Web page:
Close Collaboration is the Driving Force
Close collaboration continues to be an absolute necessity for exploring the opportunities using blockchain. The search for the right blockchain technology and appropriate use cases led the Dutch banks to partner with other banks and fintechs, or in joining regional and global consortiums.
In 2016, ING worked with partners inside and outside the bank, including consortiums such as R3, the Dutch central bank, the Dutch Payments Association and the European Banking Forum. The bank also partnered with Société Générale and trading house Mercuria to test a live oil trade using blockchain.
ABN AMRO collaborated with Dutch university (TU Delft) and Port of Rotterdam and 14 other parties to explore blockchain opportunities in logistics. This $2.2 million project focuses on the delivery of three concrete use cases: supply chain financing, inventory financing and circular economy. Meanwhile Rabobank worked with accelerator programs like Startupbootcamp, Footbytes, Rockstart and Nexus labs, and with technology providers like D+H.
These developments were followed by the coordinated and open network approach envisioned in the Dutch market through the formation of the National Blockchain Coalition (in March, 2017), representing possibly one of the leading government-driven efforts to develop and create the “conditions for reliable and socially acceptable blockchain applications.”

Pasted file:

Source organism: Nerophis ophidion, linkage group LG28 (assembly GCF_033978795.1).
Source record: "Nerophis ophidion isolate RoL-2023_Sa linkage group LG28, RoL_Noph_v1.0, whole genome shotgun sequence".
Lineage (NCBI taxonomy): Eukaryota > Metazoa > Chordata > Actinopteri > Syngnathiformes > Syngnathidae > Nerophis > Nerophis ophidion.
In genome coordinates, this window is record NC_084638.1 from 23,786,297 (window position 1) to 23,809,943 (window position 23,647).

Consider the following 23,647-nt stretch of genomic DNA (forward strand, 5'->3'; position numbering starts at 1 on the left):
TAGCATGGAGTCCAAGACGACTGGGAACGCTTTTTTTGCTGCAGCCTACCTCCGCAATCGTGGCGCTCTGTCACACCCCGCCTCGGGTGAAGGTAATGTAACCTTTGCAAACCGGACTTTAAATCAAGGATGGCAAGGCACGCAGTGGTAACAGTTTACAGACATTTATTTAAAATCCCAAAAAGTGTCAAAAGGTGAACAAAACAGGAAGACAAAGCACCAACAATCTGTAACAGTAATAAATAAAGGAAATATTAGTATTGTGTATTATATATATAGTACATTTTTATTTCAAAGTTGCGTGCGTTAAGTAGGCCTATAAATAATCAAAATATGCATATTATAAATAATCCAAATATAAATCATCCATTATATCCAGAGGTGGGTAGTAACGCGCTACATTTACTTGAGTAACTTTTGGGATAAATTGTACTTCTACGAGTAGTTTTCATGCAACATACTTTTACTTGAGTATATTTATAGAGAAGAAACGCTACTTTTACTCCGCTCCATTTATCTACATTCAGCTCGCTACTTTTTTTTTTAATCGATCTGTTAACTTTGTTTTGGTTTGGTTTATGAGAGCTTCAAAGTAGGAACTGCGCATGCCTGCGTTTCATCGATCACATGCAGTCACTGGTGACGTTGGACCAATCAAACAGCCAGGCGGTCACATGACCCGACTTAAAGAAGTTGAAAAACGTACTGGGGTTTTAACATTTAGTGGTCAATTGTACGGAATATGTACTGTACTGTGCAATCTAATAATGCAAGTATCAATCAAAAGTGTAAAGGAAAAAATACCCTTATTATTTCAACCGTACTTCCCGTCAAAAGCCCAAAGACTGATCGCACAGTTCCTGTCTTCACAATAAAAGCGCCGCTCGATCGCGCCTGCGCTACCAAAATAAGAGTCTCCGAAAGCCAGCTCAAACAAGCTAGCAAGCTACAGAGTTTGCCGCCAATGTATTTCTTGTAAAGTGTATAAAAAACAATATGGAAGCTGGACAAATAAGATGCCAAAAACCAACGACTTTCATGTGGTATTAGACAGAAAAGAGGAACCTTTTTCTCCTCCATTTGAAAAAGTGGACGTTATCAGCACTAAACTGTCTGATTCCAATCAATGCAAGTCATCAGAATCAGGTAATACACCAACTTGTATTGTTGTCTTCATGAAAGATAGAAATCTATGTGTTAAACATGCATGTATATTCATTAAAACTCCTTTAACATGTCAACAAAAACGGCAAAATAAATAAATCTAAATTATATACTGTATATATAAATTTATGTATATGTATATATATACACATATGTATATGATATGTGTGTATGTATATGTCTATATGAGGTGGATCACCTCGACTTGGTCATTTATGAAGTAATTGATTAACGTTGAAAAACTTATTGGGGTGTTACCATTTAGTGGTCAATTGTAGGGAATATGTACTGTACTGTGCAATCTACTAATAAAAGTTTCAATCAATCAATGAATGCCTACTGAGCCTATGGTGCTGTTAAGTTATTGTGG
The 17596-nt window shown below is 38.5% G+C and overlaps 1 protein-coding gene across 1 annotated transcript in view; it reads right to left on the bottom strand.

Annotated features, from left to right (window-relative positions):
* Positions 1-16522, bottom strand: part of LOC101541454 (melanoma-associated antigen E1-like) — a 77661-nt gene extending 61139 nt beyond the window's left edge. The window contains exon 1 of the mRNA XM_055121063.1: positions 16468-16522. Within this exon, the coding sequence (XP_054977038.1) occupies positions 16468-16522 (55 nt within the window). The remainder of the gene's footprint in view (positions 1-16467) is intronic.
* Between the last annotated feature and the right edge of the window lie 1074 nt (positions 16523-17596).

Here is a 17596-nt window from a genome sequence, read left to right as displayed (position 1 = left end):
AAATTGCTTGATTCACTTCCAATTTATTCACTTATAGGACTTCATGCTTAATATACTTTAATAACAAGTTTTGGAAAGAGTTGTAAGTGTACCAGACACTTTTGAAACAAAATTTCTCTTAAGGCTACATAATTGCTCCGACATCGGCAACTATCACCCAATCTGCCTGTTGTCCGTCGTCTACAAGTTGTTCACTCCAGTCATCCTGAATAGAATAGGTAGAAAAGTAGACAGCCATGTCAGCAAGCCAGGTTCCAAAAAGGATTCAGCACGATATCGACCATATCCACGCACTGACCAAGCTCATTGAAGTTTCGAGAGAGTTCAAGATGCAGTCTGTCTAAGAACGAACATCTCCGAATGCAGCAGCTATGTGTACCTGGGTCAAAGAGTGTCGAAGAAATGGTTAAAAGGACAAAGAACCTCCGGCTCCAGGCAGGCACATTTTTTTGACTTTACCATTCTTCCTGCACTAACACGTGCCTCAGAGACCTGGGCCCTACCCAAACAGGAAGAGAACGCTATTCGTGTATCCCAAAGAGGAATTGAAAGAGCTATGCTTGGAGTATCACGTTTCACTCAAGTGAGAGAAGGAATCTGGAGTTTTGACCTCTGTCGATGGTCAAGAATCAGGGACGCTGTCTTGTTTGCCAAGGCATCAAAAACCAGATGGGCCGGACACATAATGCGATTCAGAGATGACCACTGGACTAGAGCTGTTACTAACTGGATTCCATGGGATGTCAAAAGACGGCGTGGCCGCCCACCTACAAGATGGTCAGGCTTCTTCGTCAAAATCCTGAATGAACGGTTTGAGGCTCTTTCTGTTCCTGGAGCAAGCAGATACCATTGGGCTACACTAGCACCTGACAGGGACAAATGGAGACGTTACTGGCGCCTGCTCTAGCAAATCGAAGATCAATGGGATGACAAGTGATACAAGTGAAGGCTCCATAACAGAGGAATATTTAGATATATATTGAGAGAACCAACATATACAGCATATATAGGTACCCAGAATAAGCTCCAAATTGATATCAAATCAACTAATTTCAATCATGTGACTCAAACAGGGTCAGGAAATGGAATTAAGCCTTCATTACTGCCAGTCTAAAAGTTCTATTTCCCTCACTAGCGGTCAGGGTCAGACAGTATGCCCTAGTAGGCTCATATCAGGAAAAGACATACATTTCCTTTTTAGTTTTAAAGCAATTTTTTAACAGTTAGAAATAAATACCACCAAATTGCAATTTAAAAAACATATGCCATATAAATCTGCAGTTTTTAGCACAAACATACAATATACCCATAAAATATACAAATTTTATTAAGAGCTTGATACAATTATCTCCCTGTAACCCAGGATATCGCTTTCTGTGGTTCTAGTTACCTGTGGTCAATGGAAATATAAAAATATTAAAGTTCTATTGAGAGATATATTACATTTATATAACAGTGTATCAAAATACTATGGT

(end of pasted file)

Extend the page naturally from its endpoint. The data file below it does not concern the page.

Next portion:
Emergence of Institutional Platforms
Also emerging have been specific platforms that are now favored by these institutions.
Over the last 18 months, many proofs-of-concept were built leveraging the ethereum or Hyperledger technologies. These are among the most mature technologies for the permissioned blockchain where external actors are allowed, and as such have been widely accepted by the Dutch banks.
Also, smart contracts, programmable contracts defined with computer code which can facilitate, verify, execute and enforce the negotiation or performance of contract terms automatically, are making an impact as leading blockchain use cases. They are built on top of the blockchain solution itself.
ING, ABN AMRO and Rabobank are using smart contract solutions to reap the benefits of “less paperwork” and thereby reducing transaction processing costs.
What Comes Next in 2017-2018
While 2016-17 focused on exploration and proofs-of-concept across a wide range of business lines, it is likely that in 2017–18, the Dutch banks will concentrate their efforts on selected operating areas and use cases and narrow down on solutions ripe for commercialization.
The coming year will see notable advances in blockchain use by the Dutch banks – evolving from the concept phase to full blow solutions. All leading Dutch banks will have blockchain prototypes ready and will also have these solutions tested for performance and scalability. It is likely that some of these solutions will be launched as pilots (typically for payments, supply chain and trade finance offerings) and the initial concrete steps for commercialization will be taken.